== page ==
Some prominent Democratic senators are pressing AT&T on reports that it is not counting its owned HBO Max streaming against its customers data caps, a practice dubbed zero rating.
By contrast, Netflix, Hulu and Disney Plus is not exempted from data usage limits.
That came in a letter to AT&T CEO Randall Stephenson from Sens. Ed Markey (D-Mass.), Ron Wyden (D-Ore.) and Richard Blumenthal (D-Conn.).
"According to recent reporting and comments from AT&T executives, your company has a policy of favoring a specific streaming service in a manner that appears to runs contrary to your stated support for a free and open internet,” the senators wrote. “The Trump FCC may have gutted critical net neutrality protections, but AT&T nonetheless has a responsibility to avoid any policies or practices that harm consumers and stifle competition.
"Although HBO Max may technically be paying for this benefit, AT&T is essentially paying itself. This practice of allowing one arm of your company to 'pay' another arm of your company for preferential treatment attempts to mask its true impact."
“Our wireless subscribers can stream HBO Max video without incurring data charges, which will save money for millions of consumers," said AT&T in a statement. "This is based on a Sponsored Data arrangement and is a program we offer on the same terms to any entities who wish to sponsor data for their customers. This is similar to arrangements some of our competitors have.”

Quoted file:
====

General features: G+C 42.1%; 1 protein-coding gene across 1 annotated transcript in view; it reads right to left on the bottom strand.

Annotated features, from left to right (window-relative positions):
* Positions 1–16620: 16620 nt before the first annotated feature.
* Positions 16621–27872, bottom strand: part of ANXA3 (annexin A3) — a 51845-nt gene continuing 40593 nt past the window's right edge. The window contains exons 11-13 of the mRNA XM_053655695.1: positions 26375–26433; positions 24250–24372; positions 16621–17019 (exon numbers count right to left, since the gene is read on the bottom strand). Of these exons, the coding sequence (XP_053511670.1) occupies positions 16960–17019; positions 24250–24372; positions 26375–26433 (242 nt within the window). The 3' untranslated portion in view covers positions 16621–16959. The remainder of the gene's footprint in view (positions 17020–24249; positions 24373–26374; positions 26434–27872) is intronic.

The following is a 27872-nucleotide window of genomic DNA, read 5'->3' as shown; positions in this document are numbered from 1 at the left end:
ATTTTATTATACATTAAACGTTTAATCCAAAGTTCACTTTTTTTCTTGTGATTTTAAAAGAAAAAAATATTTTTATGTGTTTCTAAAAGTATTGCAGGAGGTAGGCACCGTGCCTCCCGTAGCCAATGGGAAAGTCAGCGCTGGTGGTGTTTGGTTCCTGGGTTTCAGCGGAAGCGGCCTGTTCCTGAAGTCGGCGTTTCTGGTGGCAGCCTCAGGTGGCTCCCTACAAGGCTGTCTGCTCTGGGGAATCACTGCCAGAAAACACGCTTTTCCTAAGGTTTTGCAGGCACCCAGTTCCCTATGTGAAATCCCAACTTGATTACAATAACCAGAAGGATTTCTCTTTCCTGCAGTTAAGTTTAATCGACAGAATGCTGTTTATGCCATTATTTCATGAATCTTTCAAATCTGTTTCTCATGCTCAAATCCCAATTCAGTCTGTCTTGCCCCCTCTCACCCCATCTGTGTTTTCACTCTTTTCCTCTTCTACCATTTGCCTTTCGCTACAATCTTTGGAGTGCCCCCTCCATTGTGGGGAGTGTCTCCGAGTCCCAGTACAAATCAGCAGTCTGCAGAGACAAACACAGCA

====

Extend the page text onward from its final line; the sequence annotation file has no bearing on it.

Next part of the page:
The FCC under former chairman Tom Wheeler put out an advisory that zero rating and sponsored data plans violated the FCC's Open Internet Order net neutrality rules, but that advisory was rescinded by FCC chair Ajit Pai in 2017, as were the net neutrality rules a year later.
Fans of zero rating plans, including Pai, say they are pro-consumer.
Broadband providers argue that zero-rating plans are a user-friendly way to differentiate service — for example, T-Mobile zero-rated Pokémon Go as a way to differentiate its service as the wildly popular VR game swept the nation. On the other side, opponents argue zero rating is a pay-to-play way for some services to get an unfair advantage and divide the net into haves and have nots."
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Contributing editor John Eggerton has been an editor and/or writer on media regulation, legislation and policy for over four decades, including covering the FCC, FTC, Congress, the major media trade associations, and the federal courts. In addition to Multichannel News and Broadcasting + Cable, his work has appeared in Radio World, TV Technology, TV Fax, This Week in Consumer Electronics, Variety and the Encyclopedia Britannica.